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3 Lessons We Can All Learn From Kids

Updated: Jul 25, 2022

To this point, much of my early adult life has been spent in positions of teacher and/or coach. As a result, I’ve had the privilege to work with kids of various ages, in varying settings.

Now, you may say to yourself… the privilege? And I’d be lying if I didn’t say that serving in these roles brought many challenges and frustrations; but ultimately, these opportunities have enriched my life in ways that I could have never foreseen.

I believe that kids are special. They provide so much value and can serve as a light in today’s adult world that feels increasingly dark.

When we listen, kids can remind us of all of the great things that we once knew, but have since forgotten.

What follows are the three most important lessons that I’ve learned, as a result of working with a more youthful generation. As you read, I encourage you to reflect upon your own childhood and to embrace the beauties of life that you always knew to be true.


Perspective #1: Just Have Fun

Think of the most fun that you’ve ever had.

What did it feel like? What were you thinking about? How did you act at this moment?

Chances are, you laughed, played, lost track of time, moved freely, thought creatively, and tapped into a version of yourself that you hadn’t seen in a while.

Kids live in this space; free of worry and anxiety. They embrace the more fun aspects of life and are always on the lookout for opportunities that will allow them to tap into these moments of joy.

As we mature, it’s as if we place limits on the fun that we can have. You are allocated a specific amount (which is never enough), and can only use it at established moments of each day (never when you truly need it most). The remainder of your time is to be spent attending to more important matters.

Let’s flip it…

Lead with fun! Build a life around joy, laughter, and play. Give yourself permission to join your fun side with your adult life. Chances are, you will find that work comes more easily, and people are more attracted to being around you.

Everyone wants to spend time with the type of person who can enhance their lives, and it just so happens that the ability to have fun is a pretty good marker of a life well-lived.

Get out there and have fun!

Perspective #2: See People For Who They Are; Not What They’re Not

Kids are observational; adults are judgemental.

As we grow up, an evolution takes place. What was once a quick noticing is now a full-length gossip session. We judge others because we want to validate ourselves.

Kids, however, give little thought to inadequacy. That’s not to say that they don’t pick up on things, but that they care much less about how your character influences their reputation.

They want to know all that you have to provide, not what you lack.

When you spend time with kids, you realize that they work so hard to get you to embrace who you are.

They want to see you express yourself, interact with others, and move freely. Little thought is given to your shortcomings or the mistakes that you’ve made.

What matters most is the expression of your true self and all of the goodness that you have to spread. And wouldn’t the world be a much better place if we all honored this part of others?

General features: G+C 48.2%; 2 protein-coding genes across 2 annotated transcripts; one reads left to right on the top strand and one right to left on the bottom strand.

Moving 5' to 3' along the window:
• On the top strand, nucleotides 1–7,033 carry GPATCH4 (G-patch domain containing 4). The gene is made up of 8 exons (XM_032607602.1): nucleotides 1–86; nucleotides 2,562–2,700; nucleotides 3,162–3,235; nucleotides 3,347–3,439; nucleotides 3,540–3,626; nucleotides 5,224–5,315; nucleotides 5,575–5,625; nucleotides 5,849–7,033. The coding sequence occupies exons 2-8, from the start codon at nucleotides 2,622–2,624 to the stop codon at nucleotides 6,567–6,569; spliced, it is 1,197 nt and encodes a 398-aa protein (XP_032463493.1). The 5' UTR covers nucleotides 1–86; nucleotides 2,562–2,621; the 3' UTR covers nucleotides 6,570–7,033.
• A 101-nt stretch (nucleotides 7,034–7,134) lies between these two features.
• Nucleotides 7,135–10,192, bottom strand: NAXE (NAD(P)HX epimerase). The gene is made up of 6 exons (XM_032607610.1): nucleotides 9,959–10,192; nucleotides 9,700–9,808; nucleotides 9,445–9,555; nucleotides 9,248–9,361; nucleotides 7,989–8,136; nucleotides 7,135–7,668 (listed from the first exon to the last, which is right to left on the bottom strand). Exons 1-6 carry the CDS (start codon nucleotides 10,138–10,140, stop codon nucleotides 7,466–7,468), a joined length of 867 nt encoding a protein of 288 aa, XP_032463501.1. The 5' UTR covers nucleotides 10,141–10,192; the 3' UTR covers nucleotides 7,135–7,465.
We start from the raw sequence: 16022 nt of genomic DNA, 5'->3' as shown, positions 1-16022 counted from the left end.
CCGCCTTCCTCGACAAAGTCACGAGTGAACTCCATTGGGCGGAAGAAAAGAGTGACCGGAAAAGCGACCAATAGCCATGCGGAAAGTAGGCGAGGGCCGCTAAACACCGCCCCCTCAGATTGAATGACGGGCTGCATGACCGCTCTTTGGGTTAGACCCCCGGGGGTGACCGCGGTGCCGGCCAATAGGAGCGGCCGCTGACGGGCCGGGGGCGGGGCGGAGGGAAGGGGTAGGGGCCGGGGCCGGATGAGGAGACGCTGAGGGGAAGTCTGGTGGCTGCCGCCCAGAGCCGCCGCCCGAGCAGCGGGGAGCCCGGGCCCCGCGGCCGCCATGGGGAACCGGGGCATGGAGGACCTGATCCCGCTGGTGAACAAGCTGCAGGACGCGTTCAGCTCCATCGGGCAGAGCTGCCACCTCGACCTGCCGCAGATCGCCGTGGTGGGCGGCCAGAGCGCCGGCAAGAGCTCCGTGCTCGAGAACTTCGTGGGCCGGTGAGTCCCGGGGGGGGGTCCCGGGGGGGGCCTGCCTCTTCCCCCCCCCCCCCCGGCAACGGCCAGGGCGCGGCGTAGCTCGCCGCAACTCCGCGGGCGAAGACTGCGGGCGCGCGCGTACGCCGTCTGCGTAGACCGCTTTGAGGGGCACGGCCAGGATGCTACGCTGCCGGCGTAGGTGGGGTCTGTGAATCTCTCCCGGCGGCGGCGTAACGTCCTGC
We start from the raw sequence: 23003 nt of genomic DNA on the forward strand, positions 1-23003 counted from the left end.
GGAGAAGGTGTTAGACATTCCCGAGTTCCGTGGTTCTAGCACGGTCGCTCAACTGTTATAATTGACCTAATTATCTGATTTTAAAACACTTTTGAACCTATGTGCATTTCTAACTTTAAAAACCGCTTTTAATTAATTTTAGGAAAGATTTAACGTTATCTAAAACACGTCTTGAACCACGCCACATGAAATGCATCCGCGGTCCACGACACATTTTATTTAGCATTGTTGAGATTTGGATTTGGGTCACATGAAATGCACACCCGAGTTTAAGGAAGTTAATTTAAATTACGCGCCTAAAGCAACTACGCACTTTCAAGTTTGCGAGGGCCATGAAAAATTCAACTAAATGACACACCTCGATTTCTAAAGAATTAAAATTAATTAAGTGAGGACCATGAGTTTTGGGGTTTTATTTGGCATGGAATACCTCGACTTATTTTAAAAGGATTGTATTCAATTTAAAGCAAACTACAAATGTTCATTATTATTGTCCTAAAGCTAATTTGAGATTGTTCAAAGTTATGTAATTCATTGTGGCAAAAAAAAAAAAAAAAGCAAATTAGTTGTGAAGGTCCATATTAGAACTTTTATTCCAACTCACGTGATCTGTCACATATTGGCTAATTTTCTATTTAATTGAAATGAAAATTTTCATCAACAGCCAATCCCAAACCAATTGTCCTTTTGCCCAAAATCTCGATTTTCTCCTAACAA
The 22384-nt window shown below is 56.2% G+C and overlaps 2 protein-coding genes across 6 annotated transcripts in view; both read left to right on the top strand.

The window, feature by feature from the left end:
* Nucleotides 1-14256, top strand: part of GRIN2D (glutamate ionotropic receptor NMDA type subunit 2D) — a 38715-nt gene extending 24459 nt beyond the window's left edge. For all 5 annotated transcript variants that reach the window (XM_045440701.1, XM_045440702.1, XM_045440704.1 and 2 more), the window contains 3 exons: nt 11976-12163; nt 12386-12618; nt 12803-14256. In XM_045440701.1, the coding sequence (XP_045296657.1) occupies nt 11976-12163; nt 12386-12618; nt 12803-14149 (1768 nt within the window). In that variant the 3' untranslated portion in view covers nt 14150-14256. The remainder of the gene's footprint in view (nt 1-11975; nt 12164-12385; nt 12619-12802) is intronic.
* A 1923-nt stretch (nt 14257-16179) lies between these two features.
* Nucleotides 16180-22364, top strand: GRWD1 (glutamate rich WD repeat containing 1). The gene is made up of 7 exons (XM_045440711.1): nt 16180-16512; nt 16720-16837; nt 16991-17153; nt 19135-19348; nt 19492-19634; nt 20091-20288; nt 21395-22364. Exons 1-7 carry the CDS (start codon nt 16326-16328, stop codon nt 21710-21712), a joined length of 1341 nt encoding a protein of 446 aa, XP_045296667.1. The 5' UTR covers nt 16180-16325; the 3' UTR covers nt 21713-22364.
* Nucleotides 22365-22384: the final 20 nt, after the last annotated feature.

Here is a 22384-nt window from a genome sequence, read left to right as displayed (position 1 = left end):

Perspective #3: Be Who You Are

Individuality is a gift. And before we can welcome the best from others, we have to be authentic with ourselves.

Kids do a great job of this. For many years, they act strictly out of instinct and intuition.

They do what feels right, and believe that they will be accepted by others for who they genuinely are.

As we mature, however, we come to realize that the approval of others is something to be earned.

Let’s all just agree, kids got this one right.

Our personality should never have to be approved by someone else as if it can be changed or altered. We are unique because of the novel experiences and upbringing that we encounter.

When we embrace the aspects of our being that makes us authentically us, we are better able to apply the above two lessons.


Through my time spent working with kids, these truths have revealed themselves, oftentimes, when I’ve needed them most.

Many of us are shortsighted in our understanding of how much can be learned from others.

Anyone that you meet, no matter their age, has experienced things that you haven’t. These experiences have served as opportunities for that person, allowing them to further expand on their individuality.

When we allow ourselves to accept the novelty that is provided by others, we open the door to a world of insights and perspectives that we could never acquire on our own.

So, whatever your next opportunity may be, don’t let it pass.

Listen intently and care deeply. There’s so much to be discovered.


In an effort to support today’s youth, I will be running this year’s New York City Marathon with Team For Kids (TFK).

This organization raises funds for America’s kids; supporting school-based programs, youth events, digital resources, and free running/fitness programs, country-wide!

I view this as my opportunity to give back to a generation that has provided so much value to my life. If you’d like to support this effort, visit the link below to donate!

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